A reader does some math:
Once the Ninth Circuit stay is lifted in California, some 97 million Americans will live in a state with marriage equality, just under one-third of the US population. In the rest of 2013 and 2014, we can likely bring marriage equality to Colorado, Hawaii, Illinois, Michigan, Nevada, New Jersey, New Mexico, and Oregon – adding another 47 million. That leaves us about 9 million shy of a majority. All we’d need is Ohio or Pennsylvania and then a majority of Americans would live in states with marriage equality. Massachusetts became the first state to gain marriage equality only in 2003, just ten years ago. If we can bring over those states above in the next five years, we will have achieved majority marriage equality in only 15 years.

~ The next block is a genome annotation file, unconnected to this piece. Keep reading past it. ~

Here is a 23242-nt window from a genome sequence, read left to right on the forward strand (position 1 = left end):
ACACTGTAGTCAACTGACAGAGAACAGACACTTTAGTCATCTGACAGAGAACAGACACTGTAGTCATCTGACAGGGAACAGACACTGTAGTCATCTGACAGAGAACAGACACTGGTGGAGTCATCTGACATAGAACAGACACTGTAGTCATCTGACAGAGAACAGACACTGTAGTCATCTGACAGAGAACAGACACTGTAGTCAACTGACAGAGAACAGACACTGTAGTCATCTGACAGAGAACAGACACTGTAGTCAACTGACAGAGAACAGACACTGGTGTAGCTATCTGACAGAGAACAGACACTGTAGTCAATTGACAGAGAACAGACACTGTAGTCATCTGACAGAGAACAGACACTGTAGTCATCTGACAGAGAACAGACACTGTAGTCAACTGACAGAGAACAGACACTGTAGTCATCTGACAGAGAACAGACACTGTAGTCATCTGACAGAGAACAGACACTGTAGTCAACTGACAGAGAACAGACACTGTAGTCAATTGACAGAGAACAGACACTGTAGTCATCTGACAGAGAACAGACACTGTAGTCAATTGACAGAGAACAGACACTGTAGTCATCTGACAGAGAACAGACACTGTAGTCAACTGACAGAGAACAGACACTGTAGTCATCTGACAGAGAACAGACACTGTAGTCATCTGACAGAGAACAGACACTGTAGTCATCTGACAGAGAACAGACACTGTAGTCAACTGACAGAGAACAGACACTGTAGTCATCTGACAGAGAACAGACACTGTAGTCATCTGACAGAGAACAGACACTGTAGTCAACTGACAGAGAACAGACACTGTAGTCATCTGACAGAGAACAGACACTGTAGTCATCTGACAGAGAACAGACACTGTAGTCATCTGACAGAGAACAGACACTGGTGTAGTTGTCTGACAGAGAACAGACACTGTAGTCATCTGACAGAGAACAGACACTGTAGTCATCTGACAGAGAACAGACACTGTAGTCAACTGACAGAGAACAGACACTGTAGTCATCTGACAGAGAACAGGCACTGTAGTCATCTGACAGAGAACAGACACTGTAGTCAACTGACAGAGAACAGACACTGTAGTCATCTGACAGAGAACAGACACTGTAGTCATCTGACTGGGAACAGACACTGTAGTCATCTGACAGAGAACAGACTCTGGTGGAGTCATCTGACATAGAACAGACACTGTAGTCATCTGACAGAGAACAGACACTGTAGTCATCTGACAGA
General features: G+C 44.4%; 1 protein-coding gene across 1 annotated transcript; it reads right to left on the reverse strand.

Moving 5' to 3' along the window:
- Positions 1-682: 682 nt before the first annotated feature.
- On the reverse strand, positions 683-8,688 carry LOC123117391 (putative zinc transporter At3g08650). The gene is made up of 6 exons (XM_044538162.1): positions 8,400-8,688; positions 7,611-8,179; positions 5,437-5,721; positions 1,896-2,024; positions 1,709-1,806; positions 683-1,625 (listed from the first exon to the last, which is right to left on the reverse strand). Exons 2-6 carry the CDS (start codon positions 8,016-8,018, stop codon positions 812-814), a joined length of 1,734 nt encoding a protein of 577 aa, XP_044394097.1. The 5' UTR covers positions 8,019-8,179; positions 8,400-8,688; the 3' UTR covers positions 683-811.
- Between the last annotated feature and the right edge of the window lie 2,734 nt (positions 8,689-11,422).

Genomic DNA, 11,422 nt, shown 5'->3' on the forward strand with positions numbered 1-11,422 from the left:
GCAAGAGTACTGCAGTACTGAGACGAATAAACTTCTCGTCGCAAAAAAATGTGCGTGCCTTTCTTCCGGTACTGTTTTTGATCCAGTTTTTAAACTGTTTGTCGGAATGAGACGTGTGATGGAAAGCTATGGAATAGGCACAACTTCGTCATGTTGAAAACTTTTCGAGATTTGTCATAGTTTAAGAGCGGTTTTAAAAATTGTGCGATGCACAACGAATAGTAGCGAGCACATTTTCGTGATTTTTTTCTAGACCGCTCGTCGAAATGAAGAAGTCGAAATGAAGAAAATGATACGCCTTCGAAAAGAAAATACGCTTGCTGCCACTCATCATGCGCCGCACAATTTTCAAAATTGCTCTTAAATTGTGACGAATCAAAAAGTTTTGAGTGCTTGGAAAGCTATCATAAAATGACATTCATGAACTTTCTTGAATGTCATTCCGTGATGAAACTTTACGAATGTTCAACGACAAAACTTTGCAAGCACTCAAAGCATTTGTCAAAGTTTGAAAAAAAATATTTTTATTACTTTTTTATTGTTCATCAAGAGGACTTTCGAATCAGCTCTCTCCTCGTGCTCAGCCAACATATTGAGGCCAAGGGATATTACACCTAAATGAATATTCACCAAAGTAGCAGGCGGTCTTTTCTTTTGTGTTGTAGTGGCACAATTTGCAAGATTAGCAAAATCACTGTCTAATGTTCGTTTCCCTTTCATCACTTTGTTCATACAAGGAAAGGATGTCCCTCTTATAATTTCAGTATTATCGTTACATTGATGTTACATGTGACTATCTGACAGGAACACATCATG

In 1947, California started the end of anti-miscegenation laws with a decision by its Supreme Court in Perez v. Sharp, 32 Cal. 2d 711. By the time of Loving v. Virginia, 388 U.S. 1 (1967), some 20 years had passed. I bet the US Supreme Court bans anti-marriage equality laws less than five years from now, which means we will have won our victory slightly faster than those fighting for racial equality won their fight in this arena.
Not bad for a group of sissies.
Nate Silver has the global numbers. Another sends the above image:
After reading that the Windsor decision affects 13 states (including California with Hollingsworth), I thought maybe the gay pride movement should consider a new flag.